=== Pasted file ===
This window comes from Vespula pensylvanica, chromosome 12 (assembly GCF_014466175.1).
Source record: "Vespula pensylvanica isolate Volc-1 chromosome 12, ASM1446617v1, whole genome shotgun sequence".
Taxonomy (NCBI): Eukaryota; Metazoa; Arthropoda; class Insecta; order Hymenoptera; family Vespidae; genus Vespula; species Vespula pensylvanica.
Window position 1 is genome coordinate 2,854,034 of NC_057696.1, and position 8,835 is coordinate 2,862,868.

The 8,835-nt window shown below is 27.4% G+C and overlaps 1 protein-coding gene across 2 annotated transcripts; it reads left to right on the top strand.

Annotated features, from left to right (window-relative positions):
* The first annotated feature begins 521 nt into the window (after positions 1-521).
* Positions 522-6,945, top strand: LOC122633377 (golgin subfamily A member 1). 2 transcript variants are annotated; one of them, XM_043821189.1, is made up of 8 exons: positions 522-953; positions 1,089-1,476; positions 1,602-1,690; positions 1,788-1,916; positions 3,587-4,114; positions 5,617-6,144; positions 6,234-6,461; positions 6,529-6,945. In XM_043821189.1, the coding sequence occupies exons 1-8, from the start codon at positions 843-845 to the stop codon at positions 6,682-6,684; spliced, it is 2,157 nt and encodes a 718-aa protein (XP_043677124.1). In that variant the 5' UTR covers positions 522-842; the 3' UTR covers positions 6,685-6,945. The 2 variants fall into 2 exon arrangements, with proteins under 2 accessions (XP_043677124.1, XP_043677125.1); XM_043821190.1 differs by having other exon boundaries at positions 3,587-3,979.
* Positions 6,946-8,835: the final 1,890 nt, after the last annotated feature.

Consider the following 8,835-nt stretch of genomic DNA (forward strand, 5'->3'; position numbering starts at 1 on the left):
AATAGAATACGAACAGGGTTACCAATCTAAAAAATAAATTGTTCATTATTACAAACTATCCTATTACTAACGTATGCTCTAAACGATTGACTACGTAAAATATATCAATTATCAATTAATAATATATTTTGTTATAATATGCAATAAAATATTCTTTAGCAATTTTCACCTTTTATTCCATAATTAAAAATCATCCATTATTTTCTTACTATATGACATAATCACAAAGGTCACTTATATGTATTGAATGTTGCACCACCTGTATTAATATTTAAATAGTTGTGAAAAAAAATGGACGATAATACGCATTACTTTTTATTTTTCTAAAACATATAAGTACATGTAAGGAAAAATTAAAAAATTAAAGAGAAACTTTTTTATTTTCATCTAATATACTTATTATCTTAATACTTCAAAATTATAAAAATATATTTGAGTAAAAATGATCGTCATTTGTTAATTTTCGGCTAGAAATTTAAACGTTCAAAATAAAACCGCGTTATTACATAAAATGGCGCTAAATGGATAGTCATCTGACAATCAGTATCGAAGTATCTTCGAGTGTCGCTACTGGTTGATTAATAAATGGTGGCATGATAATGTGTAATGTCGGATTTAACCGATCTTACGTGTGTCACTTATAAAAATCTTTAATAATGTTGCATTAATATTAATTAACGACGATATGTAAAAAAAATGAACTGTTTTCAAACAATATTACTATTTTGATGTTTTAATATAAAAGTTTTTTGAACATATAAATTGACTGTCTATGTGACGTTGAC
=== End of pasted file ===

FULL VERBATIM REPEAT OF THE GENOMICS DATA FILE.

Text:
This window comes from Vespula pensylvanica, chromosome 12 (assembly GCF_014466175.1).
Source record: "Vespula pensylvanica isolate Volc-1 chromosome 12, ASM1446617v1, whole genome shotgun sequence".
Taxonomy (NCBI): Eukaryota; Metazoa; Arthropoda; class Insecta; order Hymenoptera; family Vespidae; genus Vespula; species Vespula pensylvanica.
Window position 1 is genome coordinate 2,854,034 of NC_057696.1, and position 8,835 is coordinate 2,862,868.

The 8,835-nt window shown below is 27.4% G+C and overlaps 1 protein-coding gene across 2 annotated transcripts; it reads left to right on the top strand.

Annotated features, from left to right (window-relative positions):
* The first annotated feature begins 521 nt into the window (after positions 1-521).
* Positions 522-6,945, top strand: LOC122633377 (golgin subfamily A member 1). 2 transcript variants are annotated; one of them, XM_043821189.1, is made up of 8 exons: positions 522-953; positions 1,089-1,476; positions 1,602-1,690; positions 1,788-1,916; positions 3,587-4,114; positions 5,617-6,144; positions 6,234-6,461; positions 6,529-6,945. In XM_043821189.1, the coding sequence occupies exons 1-8, from the start codon at positions 843-845 to the stop codon at positions 6,682-6,684; spliced, it is 2,157 nt and encodes a 718-aa protein (XP_043677124.1). In that variant the 5' UTR covers positions 522-842; the 3' UTR covers positions 6,685-6,945. The 2 variants fall into 2 exon arrangements, with proteins under 2 accessions (XP_043677124.1, XP_043677125.1); XM_043821190.1 differs by having other exon boundaries at positions 3,587-3,979.
* Positions 6,946-8,835: the final 1,890 nt, after the last annotated feature.

Consider the following 8,835-nt stretch of genomic DNA (forward strand, 5'->3'; position numbering starts at 1 on the left):
AATAGAATACGAACAGGGTTACCAATCTAAAAAATAAATTGTTCATTATTACAAACTATCCTATTACTAACGTATGCTCTAAACGATTGACTACGTAAAATATATCAATTATCAATTAATAATATATTTTGTTATAATATGCAATAAAATATTCTTTAGCAATTTTCACCTTTTATTCCATAATTAAAAATCATCCATTATTTTCTTACTATATGACATAATCACAAAGGTCACTTATATGTATTGAATGTTGCACCACCTGTATTAATATTTAAATAGTTGTGAAAAAAAATGGACGATAATACGCATTACTTTTTATTTTTCTAAAACATATAAGTACATGTAAGGAAAAATTAAAAAATTAAAGAGAAACTTTTTTATTTTCATCTAATATACTTATTATCTTAATACTTCAAAATTATAAAAATATATTTGAGTAAAAATGATCGTCATTTGTTAATTTTCGGCTAGAAATTTAAACGTTCAAAATAAAACCGCGTTATTACATAAAATGGCGCTAAATGGATAGTCATCTGACAATCAGTATCGAAGTATCTTCGAGTGTCGCTACTGGTTGATTAATAAATGGTGGCATGATAATGTGTAATGTCGGATTTAACCGATCTTACGTGTGTCACTTATAAAAATCTTTAATAATGTTGCATTAATATTAATTAACGACGATATGTAAAAAAAATGAACTGTTTTCAAACAATATTACTATTTTGATGTTTTAATATAAAAGTTTTTTGAACATATAAATTGACTGTCTATGTGACGTTGAC